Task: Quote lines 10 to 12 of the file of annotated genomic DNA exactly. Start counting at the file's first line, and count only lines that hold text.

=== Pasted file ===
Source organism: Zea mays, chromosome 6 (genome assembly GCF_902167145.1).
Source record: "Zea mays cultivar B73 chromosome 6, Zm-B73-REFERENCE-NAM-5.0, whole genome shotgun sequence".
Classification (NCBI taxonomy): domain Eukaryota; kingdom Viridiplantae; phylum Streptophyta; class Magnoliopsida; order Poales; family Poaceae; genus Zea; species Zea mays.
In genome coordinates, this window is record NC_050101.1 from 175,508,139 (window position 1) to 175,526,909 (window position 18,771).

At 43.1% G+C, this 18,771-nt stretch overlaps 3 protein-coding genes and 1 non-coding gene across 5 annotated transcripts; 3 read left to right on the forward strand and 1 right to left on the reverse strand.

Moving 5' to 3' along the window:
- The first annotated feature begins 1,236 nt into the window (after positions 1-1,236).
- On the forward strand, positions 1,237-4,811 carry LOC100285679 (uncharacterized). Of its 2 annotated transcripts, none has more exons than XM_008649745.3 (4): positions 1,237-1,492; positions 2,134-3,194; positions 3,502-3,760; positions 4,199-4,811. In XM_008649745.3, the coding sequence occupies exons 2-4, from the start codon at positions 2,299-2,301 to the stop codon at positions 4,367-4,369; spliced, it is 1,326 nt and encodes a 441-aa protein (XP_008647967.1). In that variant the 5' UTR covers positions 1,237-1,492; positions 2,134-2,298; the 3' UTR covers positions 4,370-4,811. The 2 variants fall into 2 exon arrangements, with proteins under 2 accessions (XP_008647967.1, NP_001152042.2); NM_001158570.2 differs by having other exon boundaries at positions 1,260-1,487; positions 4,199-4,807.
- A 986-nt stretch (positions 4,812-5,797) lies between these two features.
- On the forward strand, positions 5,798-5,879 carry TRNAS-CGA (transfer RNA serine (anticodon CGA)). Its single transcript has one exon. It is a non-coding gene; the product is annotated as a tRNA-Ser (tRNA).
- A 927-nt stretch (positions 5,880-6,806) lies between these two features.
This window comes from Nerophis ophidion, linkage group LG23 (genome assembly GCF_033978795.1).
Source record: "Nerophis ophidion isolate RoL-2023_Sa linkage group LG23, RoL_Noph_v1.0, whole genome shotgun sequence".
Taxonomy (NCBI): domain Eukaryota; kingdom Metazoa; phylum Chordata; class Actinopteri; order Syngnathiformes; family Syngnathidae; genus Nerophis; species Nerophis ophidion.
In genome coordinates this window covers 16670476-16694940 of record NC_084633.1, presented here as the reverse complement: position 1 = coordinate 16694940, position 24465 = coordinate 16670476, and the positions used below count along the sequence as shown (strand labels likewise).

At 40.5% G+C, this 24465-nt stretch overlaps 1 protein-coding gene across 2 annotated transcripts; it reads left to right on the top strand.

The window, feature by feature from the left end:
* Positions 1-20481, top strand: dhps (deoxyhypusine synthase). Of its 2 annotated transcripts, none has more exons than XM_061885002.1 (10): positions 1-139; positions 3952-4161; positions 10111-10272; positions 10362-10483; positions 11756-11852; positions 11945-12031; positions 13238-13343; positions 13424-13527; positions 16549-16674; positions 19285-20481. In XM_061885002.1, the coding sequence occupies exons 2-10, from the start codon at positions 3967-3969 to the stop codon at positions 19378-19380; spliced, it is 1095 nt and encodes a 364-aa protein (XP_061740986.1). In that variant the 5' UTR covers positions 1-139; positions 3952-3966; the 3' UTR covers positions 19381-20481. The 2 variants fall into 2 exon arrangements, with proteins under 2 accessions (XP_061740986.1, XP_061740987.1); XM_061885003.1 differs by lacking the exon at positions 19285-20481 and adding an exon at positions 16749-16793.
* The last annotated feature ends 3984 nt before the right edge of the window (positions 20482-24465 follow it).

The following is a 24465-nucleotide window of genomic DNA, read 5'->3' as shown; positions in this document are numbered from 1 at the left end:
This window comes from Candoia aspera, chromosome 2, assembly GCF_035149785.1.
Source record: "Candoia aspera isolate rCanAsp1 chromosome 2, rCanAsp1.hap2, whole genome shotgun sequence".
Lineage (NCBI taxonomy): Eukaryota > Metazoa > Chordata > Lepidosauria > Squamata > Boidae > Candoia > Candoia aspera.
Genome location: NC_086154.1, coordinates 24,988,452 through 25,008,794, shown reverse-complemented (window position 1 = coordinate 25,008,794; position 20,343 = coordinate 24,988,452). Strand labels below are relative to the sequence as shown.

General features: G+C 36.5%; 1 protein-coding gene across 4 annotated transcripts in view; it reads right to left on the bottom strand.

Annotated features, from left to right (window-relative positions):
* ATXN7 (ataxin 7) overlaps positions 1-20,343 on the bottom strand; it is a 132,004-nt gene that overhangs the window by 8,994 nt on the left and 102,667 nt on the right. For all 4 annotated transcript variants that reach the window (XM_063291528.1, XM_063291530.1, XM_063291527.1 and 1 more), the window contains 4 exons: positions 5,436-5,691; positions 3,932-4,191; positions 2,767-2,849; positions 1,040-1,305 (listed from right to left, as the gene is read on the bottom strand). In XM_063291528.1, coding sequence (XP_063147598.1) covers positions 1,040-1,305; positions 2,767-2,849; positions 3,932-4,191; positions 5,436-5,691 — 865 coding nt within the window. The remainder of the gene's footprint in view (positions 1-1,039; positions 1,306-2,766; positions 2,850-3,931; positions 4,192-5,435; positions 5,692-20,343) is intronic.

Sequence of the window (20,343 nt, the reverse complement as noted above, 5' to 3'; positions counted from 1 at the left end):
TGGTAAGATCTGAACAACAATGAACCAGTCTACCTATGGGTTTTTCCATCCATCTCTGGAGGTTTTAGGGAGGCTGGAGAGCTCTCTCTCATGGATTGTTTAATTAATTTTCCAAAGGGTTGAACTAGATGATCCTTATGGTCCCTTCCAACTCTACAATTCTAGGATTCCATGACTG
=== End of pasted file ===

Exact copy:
- On the forward strand, positions 5,798-5,879 carry TRNAS-CGA (transfer RNA serine (anticodon CGA)). Its single transcript has one exon. It is a non-coding gene; the product is annotated as a tRNA-Ser (tRNA).
- A 927-nt stretch (positions 5,880-6,806) lies between these two features.
This window comes from Nerophis ophidion, linkage group LG23 (genome assembly GCF_033978795.1).